Scripps Networks Interactive isn’t’ the biggest programmer in the industry, but when earnings season comes around, it is often the most transparent about what’s happening in the TV ad market.
Because its networks air special-interest programming that usually draws high-income, engaged viewers, and because they have developed cadres of endemic advertisers who cater to those special interests, Scripps Networks often outperforms the general advertising business.
So when Scripps Networks executives say they expect 2015 ad growth to be in the low- to mid-single digit range, what does that mean for the rest of the industry?
“The read across is not good. If Scripps can only grow low singles (with audiences down negative low singles), then most other cable networks are certainly in negative ad revenue territory (with audiences down double-digits),” said Sanford C. Bernstein senior analyst Todd Juenger.
Unlike most companies, which talk about ad prices in the scatter market compared to upfront pricing, Scripps provides comparisons of this year’s scatter price compared to last year’s scatter price. Looking at the market that way, some ad prices in the fourth quarter scatter market were down from a year ago.
“Scatter versus scatter CPM pricing across the network was flat to down low-single-digits year-over-year and up high single-digits to low double-digits over the broadcast upfront,” said Scripps Networks executive VP of finance Lori Hickok during the company’s earnings call.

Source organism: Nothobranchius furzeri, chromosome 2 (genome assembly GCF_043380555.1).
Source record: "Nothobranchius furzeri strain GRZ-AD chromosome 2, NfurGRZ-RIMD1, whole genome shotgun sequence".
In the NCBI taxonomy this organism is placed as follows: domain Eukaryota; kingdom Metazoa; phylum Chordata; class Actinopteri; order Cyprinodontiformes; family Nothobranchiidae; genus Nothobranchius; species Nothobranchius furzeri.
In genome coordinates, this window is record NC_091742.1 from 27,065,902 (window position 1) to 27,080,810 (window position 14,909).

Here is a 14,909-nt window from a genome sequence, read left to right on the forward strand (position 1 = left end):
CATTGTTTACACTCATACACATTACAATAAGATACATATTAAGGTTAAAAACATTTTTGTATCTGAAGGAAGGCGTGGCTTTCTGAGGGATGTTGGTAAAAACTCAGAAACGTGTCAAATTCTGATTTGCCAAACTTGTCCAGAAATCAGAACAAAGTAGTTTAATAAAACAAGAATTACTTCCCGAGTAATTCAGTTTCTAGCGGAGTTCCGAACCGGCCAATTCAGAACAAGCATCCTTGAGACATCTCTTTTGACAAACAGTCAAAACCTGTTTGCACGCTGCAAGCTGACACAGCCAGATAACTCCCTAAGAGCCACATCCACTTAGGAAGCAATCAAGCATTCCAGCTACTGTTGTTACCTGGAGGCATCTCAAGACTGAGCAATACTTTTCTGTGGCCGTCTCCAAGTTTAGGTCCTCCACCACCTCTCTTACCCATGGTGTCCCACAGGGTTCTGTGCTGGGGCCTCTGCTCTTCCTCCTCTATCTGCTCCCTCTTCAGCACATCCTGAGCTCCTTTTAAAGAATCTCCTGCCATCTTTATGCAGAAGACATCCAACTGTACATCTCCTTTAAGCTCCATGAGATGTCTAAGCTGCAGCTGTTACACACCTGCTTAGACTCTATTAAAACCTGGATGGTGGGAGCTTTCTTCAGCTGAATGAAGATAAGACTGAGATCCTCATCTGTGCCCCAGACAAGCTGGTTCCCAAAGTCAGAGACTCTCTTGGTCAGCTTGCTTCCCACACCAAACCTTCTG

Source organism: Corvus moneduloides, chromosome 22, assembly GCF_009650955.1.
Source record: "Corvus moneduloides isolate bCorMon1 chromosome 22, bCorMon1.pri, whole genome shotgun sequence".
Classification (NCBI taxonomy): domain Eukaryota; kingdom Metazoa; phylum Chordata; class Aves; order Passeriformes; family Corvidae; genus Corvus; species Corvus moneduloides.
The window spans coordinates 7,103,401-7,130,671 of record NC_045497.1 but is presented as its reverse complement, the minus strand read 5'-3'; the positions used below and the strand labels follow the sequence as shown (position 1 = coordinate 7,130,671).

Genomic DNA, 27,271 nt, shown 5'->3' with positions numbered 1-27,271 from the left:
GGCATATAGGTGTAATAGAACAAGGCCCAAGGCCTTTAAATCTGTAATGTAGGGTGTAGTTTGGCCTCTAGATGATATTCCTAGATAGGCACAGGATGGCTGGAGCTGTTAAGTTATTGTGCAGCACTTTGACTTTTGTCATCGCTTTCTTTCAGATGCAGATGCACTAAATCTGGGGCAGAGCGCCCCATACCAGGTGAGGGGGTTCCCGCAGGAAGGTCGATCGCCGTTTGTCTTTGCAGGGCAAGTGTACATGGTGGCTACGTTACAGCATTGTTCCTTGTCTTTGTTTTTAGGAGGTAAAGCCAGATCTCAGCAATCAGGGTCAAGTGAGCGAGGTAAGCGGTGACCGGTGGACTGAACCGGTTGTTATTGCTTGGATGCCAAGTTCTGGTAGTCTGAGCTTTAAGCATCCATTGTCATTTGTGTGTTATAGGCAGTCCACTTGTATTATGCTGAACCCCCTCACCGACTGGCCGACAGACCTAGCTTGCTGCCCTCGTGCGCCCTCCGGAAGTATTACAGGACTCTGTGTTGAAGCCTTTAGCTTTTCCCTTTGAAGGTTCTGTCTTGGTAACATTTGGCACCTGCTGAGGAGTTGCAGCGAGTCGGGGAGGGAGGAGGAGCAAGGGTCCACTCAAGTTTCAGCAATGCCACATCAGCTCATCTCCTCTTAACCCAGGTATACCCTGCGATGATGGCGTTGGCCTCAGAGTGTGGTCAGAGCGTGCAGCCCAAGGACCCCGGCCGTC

For the first quarter, she said “year-over-year scatter versus scatter pricing growth is flat to up low-single-digits and the high-single to low-double-digits for the 2014 broadcast upfront.”
To get to the full year forecast, Scripps expects the ad market to strengthen as the year goes on, but it is not wildly optimistic.
Juenger notes that the advertising outlook is more pessimistic than the Wall Street consensus.
“Scripps saw the advertising deceleration coming and, like most media companies, has embarked on a restructuring initiative to preserve margins,” Juenger said.
Here’s how Scripps described its cutbacks.
“We’ve reduced our workforce by approximately 5% through a combination of early retirement and position eliminations, said chief financial and administrative officer Joe NeCastro
“In the fourth quarter, we recorded restructuring charge of $14 million. We expect to record another $25 million of expense in 2015 under this initiative,” he said. “ As a result of these actions, the business is now better structured to produce and support lifestyle video regardless of platform, device or geography.”